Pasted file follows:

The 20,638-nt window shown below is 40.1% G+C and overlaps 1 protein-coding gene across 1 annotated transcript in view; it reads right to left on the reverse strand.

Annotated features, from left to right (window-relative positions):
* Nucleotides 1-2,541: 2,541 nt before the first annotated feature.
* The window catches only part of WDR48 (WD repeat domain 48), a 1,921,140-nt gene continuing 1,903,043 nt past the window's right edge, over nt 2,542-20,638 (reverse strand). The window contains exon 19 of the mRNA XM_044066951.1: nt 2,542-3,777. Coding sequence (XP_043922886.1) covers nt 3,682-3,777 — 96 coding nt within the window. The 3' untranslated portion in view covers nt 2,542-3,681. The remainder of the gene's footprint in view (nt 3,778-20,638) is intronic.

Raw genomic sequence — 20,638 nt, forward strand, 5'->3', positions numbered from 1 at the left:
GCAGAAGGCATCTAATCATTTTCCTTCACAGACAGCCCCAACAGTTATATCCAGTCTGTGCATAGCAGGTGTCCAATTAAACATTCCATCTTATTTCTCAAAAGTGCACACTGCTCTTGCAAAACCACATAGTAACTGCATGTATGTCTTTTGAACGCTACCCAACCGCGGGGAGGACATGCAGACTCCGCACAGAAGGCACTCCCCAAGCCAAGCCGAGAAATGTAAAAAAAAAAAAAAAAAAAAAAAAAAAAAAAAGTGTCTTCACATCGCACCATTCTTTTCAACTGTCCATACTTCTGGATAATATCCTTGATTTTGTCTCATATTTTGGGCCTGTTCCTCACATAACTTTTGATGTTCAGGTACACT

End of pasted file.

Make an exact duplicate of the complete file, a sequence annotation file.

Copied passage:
The 20,638-nt window shown below is 40.1% G+C and overlaps 1 protein-coding gene across 1 annotated transcript in view; it reads right to left on the reverse strand.

Annotated features, from left to right (window-relative positions):
* Nucleotides 1-2,541: 2,541 nt before the first annotated feature.
* The window catches only part of WDR48 (WD repeat domain 48), a 1,921,140-nt gene continuing 1,903,043 nt past the window's right edge, over nt 2,542-20,638 (reverse strand). The window contains exon 19 of the mRNA XM_044066951.1: nt 2,542-3,777. Coding sequence (XP_043922886.1) covers nt 3,682-3,777 — 96 coding nt within the window. The 3' untranslated portion in view covers nt 2,542-3,681. The remainder of the gene's footprint in view (nt 3,778-20,638) is intronic.

Raw genomic sequence — 20,638 nt, forward strand, 5'->3', positions numbered from 1 at the left:
GCAGAAGGCATCTAATCATTTTCCTTCACAGACAGCCCCAACAGTTATATCCAGTCTGTGCATAGCAGGTGTCCAATTAAACATTCCATCTTATTTCTCAAAAGTGCACACTGCTCTTGCAAAACCACATAGTAACTGCATGTATGTCTTTTGAACGCTACCCAACCGCGGGGAGGACATGCAGACTCCGCACAGAAGGCACTCCCCAAGCCAAGCCGAGAAATGTAAAAAAAAAAAAAAAAAAAAAAAAAAAAAAAAGTGTCTTCACATCGCACCATTCTTTTCAACTGTCCATACTTCTGGATAATATCCTTGATTTTGTCTCATATTTTGGGCCTGTTCCTCACATAACTTTTGATGTTCAGGTACACT